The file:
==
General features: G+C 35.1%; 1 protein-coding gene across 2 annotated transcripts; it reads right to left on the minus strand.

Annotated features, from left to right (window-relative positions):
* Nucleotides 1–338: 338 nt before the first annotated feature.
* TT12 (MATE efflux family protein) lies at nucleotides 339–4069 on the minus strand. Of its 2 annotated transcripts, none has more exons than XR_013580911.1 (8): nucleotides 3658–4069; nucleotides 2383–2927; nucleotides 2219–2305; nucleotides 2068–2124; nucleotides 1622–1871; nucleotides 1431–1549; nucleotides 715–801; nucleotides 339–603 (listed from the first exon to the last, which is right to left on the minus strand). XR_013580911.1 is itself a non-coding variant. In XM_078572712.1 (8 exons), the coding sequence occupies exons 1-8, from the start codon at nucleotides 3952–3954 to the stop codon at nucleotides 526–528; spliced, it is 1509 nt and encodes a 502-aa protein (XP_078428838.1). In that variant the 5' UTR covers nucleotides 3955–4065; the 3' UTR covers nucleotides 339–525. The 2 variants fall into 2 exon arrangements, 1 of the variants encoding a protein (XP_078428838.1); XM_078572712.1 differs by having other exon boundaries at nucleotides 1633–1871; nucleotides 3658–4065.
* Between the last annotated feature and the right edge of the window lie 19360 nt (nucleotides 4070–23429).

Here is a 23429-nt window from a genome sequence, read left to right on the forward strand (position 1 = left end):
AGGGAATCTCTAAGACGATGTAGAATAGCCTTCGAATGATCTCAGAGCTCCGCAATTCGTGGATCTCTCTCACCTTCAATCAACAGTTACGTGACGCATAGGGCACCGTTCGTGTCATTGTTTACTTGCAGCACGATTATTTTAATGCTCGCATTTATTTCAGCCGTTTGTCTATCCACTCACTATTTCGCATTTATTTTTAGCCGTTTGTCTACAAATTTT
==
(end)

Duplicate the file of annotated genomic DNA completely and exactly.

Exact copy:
General features: G+C 35.1%; 1 protein-coding gene across 2 annotated transcripts; it reads right to left on the minus strand.

Annotated features, from left to right (window-relative positions):
* Nucleotides 1–338: 338 nt before the first annotated feature.
* TT12 (MATE efflux family protein) lies at nucleotides 339–4069 on the minus strand. Of its 2 annotated transcripts, none has more exons than XR_013580911.1 (8): nucleotides 3658–4069; nucleotides 2383–2927; nucleotides 2219–2305; nucleotides 2068–2124; nucleotides 1622–1871; nucleotides 1431–1549; nucleotides 715–801; nucleotides 339–603 (listed from the first exon to the last, which is right to left on the minus strand). XR_013580911.1 is itself a non-coding variant. In XM_078572712.1 (8 exons), the coding sequence occupies exons 1-8, from the start codon at nucleotides 3952–3954 to the stop codon at nucleotides 526–528; spliced, it is 1509 nt and encodes a 502-aa protein (XP_078428838.1). In that variant the 5' UTR covers nucleotides 3955–4065; the 3' UTR covers nucleotides 339–525. The 2 variants fall into 2 exon arrangements, 1 of the variants encoding a protein (XP_078428838.1); XM_078572712.1 differs by having other exon boundaries at nucleotides 1633–1871; nucleotides 3658–4065.
* Between the last annotated feature and the right edge of the window lie 19360 nt (nucleotides 4070–23429).

Here is a 23429-nt window from a genome sequence, read left to right on the forward strand (position 1 = left end):
AGGGAATCTCTAAGACGATGTAGAATAGCCTTCGAATGATCTCAGAGCTCCGCAATTCGTGGATCTCTCTCACCTTCAATCAACAGTTACGTGACGCATAGGGCACCGTTCGTGTCATTGTTTACTTGCAGCACGATTATTTTAATGCTCGCATTTATTTCAGCCGTTTGTCTATCCACTCACTATTTCGCATTTATTTTTAGCCGTTTGTCTACAAATTTT